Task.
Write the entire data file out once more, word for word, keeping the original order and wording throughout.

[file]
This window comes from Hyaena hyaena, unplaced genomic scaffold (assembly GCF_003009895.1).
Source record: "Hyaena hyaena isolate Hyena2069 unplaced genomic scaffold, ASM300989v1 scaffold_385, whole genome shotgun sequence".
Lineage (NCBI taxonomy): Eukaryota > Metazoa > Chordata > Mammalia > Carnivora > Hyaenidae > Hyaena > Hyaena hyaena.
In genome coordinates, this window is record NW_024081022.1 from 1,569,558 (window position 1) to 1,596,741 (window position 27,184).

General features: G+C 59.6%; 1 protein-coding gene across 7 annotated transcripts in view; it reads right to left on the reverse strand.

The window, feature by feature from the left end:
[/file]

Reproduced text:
This window comes from Hyaena hyaena, unplaced genomic scaffold (assembly GCF_003009895.1).
Source record: "Hyaena hyaena isolate Hyena2069 unplaced genomic scaffold, ASM300989v1 scaffold_385, whole genome shotgun sequence".
Lineage (NCBI taxonomy): Eukaryota > Metazoa > Chordata > Mammalia > Carnivora > Hyaenidae > Hyaena > Hyaena hyaena.
In genome coordinates, this window is record NW_024081022.1 from 1,569,558 (window position 1) to 1,596,741 (window position 27,184).

General features: G+C 59.6%; 1 protein-coding gene across 7 annotated transcripts in view; it reads right to left on the reverse strand.

The window, feature by feature from the left end: